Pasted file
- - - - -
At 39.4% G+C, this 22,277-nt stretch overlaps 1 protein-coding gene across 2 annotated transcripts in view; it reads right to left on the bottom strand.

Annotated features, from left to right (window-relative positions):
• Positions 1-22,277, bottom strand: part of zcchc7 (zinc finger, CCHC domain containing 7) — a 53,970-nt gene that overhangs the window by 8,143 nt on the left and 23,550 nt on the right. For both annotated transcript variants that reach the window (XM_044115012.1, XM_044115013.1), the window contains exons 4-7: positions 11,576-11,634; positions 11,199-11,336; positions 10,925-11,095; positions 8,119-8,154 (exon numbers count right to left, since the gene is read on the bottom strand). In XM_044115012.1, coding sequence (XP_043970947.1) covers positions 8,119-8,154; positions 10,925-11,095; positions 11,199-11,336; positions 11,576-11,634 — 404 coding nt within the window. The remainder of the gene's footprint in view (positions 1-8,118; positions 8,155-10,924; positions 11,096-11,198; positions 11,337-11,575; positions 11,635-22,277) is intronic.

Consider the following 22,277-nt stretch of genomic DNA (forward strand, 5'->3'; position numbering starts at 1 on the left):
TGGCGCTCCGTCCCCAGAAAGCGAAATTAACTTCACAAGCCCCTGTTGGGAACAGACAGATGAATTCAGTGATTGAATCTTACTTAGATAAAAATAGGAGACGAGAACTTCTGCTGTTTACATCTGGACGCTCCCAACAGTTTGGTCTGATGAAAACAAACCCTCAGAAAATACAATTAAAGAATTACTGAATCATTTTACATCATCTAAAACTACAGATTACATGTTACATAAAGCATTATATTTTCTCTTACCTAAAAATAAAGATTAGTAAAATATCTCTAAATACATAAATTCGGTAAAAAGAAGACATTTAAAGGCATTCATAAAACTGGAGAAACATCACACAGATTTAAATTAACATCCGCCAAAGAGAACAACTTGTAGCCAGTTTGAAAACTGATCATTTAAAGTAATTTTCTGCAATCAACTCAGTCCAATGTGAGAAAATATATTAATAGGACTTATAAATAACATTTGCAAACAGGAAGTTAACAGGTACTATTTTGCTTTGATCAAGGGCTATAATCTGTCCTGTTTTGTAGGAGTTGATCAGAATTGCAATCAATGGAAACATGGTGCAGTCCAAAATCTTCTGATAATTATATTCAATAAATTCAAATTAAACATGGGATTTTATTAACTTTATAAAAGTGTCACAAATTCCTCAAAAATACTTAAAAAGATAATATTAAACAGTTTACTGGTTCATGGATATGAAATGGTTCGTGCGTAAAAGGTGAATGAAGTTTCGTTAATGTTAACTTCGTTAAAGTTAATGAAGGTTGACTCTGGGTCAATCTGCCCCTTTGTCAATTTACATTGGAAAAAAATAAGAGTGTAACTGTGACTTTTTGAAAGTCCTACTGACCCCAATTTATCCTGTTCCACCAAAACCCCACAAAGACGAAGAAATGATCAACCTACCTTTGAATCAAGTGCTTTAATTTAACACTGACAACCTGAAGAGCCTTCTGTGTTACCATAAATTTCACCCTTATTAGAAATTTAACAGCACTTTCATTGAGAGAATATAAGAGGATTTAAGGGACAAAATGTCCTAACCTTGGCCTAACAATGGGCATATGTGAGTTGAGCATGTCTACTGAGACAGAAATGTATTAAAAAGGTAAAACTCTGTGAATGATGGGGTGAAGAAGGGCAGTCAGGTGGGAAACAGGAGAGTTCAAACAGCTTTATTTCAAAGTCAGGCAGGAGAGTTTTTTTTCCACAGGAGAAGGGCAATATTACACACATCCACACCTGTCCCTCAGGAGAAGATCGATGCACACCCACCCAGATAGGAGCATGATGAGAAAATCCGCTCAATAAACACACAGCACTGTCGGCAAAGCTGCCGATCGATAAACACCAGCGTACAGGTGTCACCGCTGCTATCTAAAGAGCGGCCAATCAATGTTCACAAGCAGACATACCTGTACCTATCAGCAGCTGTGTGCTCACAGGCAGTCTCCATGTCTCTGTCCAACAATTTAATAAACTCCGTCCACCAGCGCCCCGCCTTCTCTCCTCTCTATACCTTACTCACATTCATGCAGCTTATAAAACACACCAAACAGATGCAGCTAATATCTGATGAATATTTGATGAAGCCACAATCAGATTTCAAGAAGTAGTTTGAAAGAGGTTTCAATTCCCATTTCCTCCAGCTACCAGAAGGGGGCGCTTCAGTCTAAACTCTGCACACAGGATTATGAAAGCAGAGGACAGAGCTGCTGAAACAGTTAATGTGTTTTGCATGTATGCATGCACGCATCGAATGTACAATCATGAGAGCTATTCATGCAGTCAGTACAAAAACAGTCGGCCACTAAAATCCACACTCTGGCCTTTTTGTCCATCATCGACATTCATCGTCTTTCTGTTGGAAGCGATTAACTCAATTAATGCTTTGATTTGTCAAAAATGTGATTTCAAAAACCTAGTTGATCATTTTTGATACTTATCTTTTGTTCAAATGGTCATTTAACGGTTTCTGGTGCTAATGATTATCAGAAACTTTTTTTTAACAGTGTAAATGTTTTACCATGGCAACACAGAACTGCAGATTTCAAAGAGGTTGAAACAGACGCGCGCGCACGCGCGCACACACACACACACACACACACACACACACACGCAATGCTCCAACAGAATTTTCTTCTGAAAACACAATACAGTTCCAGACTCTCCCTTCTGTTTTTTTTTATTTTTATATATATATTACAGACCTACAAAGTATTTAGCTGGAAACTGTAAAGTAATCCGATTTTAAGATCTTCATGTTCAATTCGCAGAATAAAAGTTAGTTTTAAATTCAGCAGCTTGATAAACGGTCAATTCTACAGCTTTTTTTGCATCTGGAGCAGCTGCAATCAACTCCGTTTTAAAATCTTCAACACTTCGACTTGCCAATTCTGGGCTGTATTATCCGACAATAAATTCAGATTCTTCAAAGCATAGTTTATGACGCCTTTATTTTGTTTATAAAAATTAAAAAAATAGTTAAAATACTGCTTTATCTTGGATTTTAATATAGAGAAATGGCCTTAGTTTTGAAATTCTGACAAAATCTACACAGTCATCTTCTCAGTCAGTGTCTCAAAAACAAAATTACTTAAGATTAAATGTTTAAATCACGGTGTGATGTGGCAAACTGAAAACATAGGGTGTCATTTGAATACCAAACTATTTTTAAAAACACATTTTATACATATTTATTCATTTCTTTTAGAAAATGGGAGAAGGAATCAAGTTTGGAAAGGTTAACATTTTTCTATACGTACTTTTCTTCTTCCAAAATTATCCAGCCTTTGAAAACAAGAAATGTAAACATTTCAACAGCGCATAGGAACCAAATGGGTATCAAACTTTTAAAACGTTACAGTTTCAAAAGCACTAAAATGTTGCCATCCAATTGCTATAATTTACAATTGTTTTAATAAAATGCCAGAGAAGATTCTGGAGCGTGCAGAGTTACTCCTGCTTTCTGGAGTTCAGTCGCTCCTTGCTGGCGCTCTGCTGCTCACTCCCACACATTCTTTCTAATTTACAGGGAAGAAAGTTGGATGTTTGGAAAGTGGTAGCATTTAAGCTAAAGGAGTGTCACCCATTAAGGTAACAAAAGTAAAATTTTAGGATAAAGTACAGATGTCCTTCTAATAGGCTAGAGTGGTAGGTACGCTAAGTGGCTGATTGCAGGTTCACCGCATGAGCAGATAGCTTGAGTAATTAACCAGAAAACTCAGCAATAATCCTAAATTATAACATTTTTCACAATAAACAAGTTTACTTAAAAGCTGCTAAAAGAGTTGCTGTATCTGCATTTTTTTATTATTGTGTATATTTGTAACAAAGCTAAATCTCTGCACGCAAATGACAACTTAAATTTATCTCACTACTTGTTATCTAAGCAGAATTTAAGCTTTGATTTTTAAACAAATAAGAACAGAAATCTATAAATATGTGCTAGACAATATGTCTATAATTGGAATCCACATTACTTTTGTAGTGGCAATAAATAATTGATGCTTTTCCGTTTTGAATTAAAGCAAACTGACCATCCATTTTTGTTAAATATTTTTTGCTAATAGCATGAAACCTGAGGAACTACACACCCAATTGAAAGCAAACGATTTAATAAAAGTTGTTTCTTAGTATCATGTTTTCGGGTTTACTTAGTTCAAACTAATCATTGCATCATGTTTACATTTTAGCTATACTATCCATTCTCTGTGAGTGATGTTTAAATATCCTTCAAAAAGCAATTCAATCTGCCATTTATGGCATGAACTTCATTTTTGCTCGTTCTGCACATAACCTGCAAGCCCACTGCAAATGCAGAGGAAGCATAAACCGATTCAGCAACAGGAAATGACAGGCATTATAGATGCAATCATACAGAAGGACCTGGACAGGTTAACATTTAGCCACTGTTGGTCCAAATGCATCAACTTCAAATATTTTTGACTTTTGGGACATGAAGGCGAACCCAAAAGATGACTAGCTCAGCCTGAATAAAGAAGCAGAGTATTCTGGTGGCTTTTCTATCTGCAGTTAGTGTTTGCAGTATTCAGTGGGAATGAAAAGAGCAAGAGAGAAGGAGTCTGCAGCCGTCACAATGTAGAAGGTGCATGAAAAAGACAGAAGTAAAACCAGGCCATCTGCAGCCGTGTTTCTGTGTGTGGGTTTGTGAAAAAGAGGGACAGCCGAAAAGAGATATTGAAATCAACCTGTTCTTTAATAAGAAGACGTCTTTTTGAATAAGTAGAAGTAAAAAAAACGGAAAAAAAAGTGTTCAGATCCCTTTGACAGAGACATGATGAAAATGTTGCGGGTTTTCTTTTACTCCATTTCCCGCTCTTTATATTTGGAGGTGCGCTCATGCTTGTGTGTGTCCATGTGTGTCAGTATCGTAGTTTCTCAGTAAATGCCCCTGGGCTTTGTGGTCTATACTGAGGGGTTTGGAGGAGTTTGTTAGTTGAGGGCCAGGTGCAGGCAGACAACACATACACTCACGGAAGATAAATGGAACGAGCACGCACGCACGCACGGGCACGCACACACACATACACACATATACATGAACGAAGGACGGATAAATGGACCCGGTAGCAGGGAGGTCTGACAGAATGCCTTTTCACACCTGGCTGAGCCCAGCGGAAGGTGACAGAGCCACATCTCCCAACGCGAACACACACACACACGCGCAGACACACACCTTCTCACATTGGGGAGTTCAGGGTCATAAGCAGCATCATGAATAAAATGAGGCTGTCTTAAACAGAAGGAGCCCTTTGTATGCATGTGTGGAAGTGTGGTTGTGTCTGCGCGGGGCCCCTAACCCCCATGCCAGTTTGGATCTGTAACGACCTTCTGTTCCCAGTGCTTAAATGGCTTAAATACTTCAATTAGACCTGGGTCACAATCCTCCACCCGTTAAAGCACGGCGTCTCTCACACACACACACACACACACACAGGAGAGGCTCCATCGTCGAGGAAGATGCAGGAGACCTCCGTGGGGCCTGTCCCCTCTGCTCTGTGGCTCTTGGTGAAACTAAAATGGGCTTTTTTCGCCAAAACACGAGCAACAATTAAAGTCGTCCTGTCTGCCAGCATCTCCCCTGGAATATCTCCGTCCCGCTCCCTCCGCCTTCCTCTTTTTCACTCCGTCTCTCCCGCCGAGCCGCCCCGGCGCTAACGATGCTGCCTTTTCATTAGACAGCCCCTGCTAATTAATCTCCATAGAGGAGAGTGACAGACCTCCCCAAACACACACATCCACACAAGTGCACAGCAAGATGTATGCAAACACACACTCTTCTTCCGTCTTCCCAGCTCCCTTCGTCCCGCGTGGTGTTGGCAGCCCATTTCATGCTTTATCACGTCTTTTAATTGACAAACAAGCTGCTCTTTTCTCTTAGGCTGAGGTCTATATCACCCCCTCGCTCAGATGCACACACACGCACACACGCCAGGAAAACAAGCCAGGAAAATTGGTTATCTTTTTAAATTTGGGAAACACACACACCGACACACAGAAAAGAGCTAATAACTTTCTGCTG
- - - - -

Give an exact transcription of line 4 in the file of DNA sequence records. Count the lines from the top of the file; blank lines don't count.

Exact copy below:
Consider the following 22,277-nt stretch of genomic DNA (forward strand, 5'->3'; position numbering starts at 1 on the left):